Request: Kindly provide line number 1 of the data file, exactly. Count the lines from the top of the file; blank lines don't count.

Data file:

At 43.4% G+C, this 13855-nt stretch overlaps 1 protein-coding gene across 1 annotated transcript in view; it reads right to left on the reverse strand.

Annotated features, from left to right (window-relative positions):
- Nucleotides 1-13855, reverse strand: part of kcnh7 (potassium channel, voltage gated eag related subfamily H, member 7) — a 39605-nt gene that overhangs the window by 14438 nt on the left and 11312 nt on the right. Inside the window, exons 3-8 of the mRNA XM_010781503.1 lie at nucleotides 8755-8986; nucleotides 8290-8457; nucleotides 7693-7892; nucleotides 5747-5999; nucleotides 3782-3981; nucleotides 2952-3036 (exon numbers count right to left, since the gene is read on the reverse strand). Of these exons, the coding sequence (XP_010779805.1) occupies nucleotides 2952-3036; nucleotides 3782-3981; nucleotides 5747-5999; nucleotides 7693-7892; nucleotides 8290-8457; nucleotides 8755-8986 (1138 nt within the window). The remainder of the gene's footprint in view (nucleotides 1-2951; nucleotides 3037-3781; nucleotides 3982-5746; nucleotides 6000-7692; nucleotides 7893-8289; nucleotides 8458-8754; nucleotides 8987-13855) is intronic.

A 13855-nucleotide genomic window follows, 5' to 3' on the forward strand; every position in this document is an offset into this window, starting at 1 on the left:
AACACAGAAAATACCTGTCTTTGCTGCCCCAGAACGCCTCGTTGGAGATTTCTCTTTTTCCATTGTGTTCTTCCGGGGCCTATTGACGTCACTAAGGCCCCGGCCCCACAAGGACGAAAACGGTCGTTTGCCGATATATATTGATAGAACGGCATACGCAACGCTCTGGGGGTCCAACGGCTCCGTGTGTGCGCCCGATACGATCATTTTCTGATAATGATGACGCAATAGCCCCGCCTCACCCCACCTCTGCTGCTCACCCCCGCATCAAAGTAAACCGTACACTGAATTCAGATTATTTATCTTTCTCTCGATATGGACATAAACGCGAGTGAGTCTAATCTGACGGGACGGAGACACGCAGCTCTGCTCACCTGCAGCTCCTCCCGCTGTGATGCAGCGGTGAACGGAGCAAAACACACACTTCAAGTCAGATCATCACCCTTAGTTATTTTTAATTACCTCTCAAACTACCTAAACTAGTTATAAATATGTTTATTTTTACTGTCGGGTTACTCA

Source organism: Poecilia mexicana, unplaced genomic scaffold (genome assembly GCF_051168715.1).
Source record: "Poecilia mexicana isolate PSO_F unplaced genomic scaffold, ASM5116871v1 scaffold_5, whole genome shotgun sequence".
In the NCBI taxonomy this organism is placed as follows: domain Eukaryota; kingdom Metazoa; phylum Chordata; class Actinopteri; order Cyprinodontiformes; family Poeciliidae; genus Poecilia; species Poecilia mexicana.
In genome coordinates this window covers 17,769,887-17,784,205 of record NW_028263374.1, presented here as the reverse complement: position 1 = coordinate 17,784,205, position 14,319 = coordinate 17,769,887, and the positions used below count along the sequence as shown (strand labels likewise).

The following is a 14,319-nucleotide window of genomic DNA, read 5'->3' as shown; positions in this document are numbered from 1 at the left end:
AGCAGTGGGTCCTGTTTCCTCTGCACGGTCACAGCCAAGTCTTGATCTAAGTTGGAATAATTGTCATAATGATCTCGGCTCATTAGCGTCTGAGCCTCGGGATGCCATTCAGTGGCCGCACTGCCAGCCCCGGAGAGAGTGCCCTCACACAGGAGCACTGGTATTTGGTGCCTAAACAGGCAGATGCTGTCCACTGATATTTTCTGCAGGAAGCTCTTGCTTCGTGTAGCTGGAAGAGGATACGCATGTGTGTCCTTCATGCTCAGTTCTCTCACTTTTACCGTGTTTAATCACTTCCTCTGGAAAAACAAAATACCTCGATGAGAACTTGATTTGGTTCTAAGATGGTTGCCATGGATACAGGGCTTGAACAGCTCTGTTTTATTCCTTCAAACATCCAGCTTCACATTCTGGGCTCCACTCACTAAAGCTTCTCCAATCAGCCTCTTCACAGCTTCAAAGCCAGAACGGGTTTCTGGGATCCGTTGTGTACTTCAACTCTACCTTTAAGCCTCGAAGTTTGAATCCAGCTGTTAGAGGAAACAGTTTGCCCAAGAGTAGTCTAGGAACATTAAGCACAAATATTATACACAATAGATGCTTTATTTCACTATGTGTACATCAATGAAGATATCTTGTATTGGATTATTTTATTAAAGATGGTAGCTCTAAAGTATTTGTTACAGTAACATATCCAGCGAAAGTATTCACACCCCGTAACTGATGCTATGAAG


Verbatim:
At 43.4% G+C, this 13855-nt stretch overlaps 1 protein-coding gene across 1 annotated transcript in view; it reads right to left on the reverse strand.